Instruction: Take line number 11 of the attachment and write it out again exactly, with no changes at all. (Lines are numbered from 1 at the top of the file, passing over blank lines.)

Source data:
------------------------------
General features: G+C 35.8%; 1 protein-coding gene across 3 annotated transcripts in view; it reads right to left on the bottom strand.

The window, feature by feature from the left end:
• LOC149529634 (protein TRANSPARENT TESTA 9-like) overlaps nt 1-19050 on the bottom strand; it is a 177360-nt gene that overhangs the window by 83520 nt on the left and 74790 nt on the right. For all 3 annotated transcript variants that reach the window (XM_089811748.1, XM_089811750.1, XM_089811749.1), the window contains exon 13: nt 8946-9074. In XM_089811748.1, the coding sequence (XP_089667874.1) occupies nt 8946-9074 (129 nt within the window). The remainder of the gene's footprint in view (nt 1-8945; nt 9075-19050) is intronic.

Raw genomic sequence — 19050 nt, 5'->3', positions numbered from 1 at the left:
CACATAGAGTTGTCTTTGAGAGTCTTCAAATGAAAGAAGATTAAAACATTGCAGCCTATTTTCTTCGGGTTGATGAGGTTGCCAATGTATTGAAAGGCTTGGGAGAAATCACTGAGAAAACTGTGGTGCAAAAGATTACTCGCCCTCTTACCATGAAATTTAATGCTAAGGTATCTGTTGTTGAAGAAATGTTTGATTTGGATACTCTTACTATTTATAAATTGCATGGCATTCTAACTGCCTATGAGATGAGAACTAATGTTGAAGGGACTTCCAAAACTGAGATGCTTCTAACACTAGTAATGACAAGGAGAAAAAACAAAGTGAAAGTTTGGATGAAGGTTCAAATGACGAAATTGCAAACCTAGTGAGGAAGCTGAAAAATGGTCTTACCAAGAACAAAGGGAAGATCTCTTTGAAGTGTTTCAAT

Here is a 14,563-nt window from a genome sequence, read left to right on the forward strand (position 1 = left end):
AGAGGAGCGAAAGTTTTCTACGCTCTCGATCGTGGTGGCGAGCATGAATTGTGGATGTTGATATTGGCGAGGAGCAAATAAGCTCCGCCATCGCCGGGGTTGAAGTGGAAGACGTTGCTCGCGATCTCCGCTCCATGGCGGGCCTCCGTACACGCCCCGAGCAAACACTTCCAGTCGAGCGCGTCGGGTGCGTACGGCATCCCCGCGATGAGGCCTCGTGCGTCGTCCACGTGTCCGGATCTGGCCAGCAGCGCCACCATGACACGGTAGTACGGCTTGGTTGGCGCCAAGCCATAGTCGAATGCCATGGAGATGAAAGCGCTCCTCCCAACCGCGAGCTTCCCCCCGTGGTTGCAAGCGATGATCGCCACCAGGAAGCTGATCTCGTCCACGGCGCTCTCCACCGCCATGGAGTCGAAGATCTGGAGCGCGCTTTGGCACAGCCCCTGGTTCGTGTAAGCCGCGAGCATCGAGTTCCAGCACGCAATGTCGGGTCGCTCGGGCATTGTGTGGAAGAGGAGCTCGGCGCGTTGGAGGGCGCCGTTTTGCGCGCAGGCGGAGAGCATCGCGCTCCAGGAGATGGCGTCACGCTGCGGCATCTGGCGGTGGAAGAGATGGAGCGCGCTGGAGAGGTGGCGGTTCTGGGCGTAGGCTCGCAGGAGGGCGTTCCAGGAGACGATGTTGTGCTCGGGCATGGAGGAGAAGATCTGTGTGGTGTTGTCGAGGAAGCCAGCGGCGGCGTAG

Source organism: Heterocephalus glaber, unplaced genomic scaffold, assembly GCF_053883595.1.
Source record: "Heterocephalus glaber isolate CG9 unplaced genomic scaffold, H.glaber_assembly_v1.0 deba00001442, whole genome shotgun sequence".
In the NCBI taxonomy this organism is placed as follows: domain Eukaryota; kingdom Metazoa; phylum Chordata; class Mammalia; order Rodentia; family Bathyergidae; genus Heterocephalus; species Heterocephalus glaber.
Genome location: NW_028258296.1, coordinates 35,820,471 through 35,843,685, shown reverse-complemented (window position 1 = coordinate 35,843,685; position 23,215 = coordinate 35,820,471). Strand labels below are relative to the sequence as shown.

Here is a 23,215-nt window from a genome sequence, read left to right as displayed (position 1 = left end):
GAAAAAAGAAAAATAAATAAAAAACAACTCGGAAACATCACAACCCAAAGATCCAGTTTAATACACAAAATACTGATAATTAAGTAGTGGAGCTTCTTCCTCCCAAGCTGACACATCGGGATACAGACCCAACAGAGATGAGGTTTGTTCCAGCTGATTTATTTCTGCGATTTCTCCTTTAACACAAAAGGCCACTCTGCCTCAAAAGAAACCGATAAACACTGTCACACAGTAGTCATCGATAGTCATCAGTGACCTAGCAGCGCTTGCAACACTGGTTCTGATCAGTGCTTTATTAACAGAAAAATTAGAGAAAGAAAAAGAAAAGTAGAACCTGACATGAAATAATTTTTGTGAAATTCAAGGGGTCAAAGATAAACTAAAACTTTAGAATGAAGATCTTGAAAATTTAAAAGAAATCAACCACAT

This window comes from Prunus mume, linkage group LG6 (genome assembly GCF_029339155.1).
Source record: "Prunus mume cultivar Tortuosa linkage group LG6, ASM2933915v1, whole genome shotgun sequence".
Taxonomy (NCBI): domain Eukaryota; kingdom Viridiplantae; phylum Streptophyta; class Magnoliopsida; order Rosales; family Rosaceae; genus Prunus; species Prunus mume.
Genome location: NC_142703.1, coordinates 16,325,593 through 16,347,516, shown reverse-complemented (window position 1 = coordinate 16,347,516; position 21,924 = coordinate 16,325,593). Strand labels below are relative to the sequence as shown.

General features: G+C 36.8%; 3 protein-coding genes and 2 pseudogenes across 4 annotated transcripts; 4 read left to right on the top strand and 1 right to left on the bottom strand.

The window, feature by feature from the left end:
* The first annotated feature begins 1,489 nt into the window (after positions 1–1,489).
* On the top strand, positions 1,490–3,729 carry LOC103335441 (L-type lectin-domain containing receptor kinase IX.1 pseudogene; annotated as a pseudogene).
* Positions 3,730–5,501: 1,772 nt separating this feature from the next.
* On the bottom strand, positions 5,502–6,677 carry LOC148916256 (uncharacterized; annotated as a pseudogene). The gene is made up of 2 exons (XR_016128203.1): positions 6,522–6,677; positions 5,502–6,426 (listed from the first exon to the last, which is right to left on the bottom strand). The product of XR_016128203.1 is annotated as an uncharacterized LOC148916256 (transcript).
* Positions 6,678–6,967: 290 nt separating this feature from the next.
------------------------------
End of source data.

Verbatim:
Genome location: NW_028258296.1, coordinates 35,820,471 through 35,843,685, shown reverse-complemented (window position 1 = coordinate 35,843,685; position 23,215 = coordinate 35,820,471). Strand labels below are relative to the sequence as shown.